Thursday, June 1, 2017

Magic Words for Job Searching

What if you could find a secret document that tells you exactly what to say in your cover letter and resume to elicit an employer’s positive response? Wouldn’t it be great to use just the right words to have a hiring employer say, “This is the one,” before he or she meets you? Ever wonder if there are magic phrases that can get a company to contact and hire you?

Magic words for job searching [Shy Job Seeker Blog]
Looking for magic in your job hunt?
Pull a rabbit out of the hat with the right words!
Well, this mysterious information exists, and it’s called the job opening ad or help wanted ad. That’s right, employers who run help wanted ads often tell you exactly what they want to hear from job applicants. If you use the employer's phrases, terminology, and wording in your job search materials, they usually will be eager to talk with you.

There are many ways to say the same thing, so using the employer’s own expressions will help him or her feel an immediate connection to you. For example, as a writer, I find organizations often will use various words and terms to refer to their writing needs in job ads, including communications, editing, copywriting, marketing, content development, editorial, publications, online updates, blogging, journalism, and social media. When I've applied for a particular job, I use the employer's exact words in my resume, as long as they are really part of my background.

So when you see a job you are interested in, don’t just send off your resume. Take some time upfront to review the job ad line by line. Print it out, highlight the skills and qualifications you have, and make notes on important wording. Then take a bit more time to incorporate the words and phrases into your resume. You may be able to add words, delete words, replace words, and give more emphasis to certain parts of your background in your resume summary section and in your cover letter.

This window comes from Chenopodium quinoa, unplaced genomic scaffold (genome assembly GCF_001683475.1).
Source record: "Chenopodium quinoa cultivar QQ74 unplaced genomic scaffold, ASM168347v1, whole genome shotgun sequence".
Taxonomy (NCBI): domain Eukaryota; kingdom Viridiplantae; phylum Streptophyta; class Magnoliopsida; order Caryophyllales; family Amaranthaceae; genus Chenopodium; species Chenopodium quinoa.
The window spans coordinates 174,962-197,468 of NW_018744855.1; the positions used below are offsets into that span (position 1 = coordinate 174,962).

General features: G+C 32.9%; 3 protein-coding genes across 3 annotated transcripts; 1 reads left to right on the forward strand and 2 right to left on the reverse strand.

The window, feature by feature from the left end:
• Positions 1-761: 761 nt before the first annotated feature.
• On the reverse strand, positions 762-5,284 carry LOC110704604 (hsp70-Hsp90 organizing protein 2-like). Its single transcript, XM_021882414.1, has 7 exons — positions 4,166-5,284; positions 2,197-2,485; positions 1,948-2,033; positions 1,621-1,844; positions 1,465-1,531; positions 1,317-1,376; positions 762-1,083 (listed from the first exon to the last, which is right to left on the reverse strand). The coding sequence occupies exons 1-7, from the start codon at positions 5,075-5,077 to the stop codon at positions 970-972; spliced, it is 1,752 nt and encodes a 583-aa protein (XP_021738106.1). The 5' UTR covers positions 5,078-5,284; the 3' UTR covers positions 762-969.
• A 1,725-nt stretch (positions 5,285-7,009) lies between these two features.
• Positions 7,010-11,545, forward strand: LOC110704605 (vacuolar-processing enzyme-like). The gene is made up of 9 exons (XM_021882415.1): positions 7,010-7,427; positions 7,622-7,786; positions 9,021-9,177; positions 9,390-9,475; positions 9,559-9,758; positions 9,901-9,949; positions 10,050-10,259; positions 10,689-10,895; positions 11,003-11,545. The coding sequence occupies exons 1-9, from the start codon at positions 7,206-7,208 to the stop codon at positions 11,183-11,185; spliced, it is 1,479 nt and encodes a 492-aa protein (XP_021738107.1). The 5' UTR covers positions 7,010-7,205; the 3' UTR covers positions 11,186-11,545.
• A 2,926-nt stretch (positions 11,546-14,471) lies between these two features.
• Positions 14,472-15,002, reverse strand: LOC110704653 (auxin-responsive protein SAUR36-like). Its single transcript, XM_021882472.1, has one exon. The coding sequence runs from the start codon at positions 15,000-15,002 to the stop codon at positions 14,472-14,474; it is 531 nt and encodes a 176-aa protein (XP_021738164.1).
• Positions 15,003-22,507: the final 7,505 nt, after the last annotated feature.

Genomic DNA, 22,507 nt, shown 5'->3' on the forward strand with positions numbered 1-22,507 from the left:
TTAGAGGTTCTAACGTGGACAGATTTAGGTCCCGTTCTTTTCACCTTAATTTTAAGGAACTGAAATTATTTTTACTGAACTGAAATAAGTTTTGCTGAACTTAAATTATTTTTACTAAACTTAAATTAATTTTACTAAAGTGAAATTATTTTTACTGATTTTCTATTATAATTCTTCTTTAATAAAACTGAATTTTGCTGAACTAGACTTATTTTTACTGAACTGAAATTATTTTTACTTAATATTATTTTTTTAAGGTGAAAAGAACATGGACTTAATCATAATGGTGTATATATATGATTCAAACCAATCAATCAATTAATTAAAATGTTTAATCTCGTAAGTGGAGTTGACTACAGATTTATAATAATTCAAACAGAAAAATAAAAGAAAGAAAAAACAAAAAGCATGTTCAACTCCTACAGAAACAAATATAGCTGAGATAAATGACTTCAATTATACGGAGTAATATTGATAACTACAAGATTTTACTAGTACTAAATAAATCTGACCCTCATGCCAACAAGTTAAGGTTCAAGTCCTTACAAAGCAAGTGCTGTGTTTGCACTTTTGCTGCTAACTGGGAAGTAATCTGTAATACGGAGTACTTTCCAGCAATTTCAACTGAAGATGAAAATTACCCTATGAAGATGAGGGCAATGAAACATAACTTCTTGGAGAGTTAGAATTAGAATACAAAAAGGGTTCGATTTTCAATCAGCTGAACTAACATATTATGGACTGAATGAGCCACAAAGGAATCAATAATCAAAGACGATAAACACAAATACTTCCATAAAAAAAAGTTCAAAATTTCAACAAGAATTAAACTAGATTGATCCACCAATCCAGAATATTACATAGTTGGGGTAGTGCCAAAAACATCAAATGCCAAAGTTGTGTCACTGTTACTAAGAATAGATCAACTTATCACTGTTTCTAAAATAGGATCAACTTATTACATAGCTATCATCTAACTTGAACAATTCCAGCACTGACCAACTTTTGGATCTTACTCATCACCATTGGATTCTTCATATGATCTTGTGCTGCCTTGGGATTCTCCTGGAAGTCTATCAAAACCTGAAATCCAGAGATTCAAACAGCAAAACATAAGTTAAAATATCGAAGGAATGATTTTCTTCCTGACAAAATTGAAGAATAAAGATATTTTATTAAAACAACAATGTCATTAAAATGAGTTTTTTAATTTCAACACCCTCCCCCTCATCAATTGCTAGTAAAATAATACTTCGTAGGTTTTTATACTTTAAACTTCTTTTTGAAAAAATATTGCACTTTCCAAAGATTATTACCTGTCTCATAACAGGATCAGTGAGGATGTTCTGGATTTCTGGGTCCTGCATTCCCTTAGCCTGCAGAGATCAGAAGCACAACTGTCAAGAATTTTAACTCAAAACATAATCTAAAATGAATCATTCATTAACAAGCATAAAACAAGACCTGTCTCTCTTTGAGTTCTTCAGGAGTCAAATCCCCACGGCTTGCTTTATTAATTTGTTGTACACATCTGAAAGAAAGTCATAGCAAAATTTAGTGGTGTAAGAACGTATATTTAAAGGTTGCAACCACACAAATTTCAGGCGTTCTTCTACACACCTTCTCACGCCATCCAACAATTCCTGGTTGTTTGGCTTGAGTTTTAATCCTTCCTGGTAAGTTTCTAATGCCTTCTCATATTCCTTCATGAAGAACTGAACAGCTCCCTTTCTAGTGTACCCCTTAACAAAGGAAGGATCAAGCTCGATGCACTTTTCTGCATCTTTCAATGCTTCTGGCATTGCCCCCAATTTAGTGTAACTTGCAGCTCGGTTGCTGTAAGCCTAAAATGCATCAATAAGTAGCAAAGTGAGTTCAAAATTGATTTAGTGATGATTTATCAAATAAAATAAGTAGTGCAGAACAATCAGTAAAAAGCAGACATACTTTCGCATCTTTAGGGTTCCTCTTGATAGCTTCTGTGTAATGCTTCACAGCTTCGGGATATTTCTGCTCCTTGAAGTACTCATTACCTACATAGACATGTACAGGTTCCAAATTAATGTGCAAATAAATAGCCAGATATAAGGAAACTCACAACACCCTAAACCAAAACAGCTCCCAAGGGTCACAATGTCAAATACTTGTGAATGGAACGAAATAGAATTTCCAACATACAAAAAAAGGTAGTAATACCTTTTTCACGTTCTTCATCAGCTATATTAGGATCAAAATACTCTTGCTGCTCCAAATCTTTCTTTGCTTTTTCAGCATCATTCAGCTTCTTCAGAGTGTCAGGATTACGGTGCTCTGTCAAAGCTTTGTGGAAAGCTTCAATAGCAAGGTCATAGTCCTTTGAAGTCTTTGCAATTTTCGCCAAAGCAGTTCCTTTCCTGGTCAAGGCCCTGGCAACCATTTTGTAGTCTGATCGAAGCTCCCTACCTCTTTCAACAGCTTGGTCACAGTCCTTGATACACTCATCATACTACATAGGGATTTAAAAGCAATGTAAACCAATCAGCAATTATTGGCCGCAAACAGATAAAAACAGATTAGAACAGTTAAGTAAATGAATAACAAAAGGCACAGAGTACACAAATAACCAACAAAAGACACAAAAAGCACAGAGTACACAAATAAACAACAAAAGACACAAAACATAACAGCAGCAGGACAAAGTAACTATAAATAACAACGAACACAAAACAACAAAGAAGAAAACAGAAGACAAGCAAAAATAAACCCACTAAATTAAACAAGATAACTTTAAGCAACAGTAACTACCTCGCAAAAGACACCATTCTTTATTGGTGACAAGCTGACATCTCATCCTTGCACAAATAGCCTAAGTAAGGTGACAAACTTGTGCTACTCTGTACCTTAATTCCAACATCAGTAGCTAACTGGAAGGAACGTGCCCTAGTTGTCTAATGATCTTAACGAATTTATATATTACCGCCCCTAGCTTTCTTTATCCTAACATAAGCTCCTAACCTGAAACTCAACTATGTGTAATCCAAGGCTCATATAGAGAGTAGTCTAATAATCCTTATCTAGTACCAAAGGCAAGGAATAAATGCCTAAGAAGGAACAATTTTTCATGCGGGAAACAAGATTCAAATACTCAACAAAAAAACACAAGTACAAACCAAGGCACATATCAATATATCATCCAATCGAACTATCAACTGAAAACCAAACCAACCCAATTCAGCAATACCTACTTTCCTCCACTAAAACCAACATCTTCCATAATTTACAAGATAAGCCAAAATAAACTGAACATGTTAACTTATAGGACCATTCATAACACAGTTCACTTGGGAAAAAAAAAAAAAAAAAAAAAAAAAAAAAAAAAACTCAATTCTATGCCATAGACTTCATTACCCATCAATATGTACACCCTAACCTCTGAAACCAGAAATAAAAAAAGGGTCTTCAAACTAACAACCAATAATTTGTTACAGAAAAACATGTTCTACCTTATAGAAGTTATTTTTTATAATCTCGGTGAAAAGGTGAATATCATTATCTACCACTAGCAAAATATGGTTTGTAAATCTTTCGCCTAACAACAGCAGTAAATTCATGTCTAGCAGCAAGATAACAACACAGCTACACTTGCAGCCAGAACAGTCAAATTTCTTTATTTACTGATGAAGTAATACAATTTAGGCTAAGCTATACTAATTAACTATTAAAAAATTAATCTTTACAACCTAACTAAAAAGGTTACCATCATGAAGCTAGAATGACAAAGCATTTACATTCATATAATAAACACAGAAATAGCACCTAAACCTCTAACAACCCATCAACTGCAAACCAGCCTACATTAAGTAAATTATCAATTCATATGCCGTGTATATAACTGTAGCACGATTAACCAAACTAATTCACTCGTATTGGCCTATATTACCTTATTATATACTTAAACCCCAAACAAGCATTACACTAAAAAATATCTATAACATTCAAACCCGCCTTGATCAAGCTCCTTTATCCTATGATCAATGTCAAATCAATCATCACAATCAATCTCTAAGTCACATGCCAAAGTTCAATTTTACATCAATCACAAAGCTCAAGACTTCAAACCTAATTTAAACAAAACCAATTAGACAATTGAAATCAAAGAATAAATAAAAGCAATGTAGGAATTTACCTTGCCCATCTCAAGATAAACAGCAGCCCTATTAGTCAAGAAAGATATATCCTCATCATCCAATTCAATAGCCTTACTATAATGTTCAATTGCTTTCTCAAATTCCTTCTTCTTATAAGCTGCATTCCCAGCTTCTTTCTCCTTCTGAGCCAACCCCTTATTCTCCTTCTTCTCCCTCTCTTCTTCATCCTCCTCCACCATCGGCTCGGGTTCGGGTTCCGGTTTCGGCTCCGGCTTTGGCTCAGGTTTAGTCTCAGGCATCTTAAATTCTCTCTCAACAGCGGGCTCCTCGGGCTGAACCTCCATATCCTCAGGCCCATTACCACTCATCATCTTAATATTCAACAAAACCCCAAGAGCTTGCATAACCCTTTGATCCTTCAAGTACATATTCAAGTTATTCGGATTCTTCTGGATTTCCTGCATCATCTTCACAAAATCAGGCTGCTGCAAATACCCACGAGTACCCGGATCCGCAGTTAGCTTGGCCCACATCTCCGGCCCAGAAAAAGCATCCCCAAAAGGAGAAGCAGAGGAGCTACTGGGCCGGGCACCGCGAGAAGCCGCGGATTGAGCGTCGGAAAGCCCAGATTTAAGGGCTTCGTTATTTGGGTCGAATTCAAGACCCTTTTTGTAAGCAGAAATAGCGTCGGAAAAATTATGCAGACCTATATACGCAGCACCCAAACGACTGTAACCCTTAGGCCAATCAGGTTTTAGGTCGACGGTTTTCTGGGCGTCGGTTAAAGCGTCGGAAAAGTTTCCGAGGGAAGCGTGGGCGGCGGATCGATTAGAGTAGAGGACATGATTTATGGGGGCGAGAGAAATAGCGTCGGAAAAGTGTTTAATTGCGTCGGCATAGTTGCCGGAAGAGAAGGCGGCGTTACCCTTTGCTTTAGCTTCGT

Employers will often include in job ads the employee traits they desire as well, such as self-starter, collaborative, and deadline-oriented. Be sure to include these "soft skills" in your resume if they describe you and if you have the experiences to prove them.

Pay attention to words and requirements the employer repeats in the ad, and give extra emphasis to these details in your application materials and in job interviews.

Every part of your resume, such as your summary, job experiences, education, training, and volunteer work can benefit from this analysis. By using the employer’s own words, I often have received fast responses to my job applications. In addition, parroting the words in job ads will help your resume get through resume screening technology that automatically rejects applications without the right keywords.

This approach of choosing the right words is all part of job targeting, which helps you find the best job for you more quickly. Of course, you don’t want to claim experience, skills, traits, or education that you don’t have, so only use the words if they apply to you.

Please let me know if this job-search approach works magic for you.